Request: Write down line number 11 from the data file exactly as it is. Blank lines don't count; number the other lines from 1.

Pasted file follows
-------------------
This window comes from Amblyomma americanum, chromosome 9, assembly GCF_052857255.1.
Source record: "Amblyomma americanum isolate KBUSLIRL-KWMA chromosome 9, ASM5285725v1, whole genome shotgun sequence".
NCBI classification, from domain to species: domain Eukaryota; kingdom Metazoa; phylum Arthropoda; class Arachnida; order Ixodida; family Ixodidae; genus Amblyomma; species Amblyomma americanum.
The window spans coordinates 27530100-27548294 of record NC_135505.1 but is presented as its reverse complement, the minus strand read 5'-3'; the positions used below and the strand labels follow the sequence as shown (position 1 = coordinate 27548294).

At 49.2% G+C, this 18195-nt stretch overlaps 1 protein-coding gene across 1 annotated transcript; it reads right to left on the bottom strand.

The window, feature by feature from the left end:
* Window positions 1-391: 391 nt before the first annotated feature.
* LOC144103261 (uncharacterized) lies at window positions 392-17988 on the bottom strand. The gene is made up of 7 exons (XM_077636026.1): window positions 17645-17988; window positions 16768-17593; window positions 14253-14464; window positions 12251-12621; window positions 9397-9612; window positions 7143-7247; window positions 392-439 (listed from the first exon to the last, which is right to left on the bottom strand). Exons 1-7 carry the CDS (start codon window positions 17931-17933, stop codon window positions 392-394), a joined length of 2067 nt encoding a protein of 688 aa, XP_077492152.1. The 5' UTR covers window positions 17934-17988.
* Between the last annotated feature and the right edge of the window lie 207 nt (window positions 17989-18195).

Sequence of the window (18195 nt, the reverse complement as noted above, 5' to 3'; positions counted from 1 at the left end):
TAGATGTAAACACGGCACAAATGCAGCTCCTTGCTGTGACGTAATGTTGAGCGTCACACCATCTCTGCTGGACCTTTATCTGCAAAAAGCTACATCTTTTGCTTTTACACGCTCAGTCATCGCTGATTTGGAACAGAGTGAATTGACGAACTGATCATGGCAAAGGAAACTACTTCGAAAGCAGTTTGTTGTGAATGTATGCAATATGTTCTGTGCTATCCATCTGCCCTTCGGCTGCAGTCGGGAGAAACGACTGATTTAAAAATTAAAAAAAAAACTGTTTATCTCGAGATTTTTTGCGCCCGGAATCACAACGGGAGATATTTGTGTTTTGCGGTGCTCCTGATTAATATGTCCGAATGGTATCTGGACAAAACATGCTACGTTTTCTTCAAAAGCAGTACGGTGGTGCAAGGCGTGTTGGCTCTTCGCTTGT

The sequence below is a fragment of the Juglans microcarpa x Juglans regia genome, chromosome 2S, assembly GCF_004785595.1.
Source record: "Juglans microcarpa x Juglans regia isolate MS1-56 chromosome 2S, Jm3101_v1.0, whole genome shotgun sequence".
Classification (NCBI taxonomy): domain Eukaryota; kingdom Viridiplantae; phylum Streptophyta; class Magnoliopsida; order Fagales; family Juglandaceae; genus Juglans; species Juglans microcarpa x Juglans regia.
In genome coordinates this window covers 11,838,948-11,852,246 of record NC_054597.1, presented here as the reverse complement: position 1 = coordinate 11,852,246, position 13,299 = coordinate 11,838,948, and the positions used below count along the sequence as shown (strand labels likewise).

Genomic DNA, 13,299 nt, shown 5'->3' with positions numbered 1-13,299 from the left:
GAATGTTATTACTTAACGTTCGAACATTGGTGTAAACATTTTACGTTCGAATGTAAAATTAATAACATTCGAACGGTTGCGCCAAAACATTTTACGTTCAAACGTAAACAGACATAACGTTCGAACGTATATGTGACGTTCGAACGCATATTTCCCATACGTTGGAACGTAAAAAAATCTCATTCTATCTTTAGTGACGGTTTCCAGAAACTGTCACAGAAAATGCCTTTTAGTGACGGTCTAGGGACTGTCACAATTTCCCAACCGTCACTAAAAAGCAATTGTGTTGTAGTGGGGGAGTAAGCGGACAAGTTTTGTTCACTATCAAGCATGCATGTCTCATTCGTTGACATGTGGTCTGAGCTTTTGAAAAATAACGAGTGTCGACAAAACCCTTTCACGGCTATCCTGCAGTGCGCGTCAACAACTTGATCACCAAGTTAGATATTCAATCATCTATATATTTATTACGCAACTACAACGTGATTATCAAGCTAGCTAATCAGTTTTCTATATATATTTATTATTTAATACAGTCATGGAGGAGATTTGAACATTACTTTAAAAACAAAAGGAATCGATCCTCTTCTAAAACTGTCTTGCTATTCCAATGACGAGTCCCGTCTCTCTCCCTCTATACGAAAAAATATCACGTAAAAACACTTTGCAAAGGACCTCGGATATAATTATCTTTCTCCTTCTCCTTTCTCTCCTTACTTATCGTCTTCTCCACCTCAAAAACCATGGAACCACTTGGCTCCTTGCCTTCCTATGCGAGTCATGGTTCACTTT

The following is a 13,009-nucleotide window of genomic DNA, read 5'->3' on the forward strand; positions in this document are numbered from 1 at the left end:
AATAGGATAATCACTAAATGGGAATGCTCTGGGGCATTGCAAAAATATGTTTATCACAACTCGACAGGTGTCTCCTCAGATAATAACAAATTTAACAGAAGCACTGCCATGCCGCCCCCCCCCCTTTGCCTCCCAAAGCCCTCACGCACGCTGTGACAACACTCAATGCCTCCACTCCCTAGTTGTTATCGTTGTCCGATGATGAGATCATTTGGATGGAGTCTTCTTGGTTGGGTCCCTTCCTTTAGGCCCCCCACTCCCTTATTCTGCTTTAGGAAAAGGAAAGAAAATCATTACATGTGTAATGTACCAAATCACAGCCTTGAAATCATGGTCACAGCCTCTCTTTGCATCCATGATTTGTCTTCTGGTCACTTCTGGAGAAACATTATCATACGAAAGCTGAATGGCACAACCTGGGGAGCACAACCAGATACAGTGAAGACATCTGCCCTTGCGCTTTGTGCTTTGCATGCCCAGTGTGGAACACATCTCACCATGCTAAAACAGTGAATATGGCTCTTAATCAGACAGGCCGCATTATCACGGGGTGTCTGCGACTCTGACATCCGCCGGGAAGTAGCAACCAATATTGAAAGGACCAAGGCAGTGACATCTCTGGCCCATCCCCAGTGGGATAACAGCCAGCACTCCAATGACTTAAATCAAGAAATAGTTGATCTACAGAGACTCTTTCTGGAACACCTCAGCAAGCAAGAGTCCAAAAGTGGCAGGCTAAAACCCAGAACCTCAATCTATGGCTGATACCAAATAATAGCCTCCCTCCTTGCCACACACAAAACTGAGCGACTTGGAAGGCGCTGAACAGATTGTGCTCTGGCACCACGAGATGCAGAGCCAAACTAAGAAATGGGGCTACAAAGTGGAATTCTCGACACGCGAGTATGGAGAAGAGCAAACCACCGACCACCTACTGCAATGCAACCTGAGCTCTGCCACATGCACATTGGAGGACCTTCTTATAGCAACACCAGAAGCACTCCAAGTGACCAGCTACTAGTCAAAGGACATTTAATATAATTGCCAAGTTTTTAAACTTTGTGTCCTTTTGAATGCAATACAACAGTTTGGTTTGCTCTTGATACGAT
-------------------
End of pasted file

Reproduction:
TAGATGTAAACACGGCACAAATGCAGCTCCTTGCTGTGACGTAATGTTGAGCGTCACACCATCTCTGCTGGACCTTTATCTGCAAAAAGCTACATCTTTTGCTTTTACACGCTCAGTCATCGCTGATTTGGAACAGAGTGAATTGACGAACTGATCATGGCAAAGGAAACTACTTCGAAAGCAGTTTGTTGTGAATGTATGCAATATGTTCTGTGCTATCCATCTGCCCTTCGGCTGCAGTCGGGAGAAACGACTGATTTAAAAATTAAAAAAAAAACTGTTTATCTCGAGATTTTTTGCGCCCGGAATCACAACGGGAGATATTTGTGTTTTGCGGTGCTCCTGATTAATATGTCCGAATGGTATCTGGACAAAACATGCTACGTTTTCTTCAAAAGCAGTACGGTGGTGCAAGGCGTGTTGGCTCTTCGCTTGT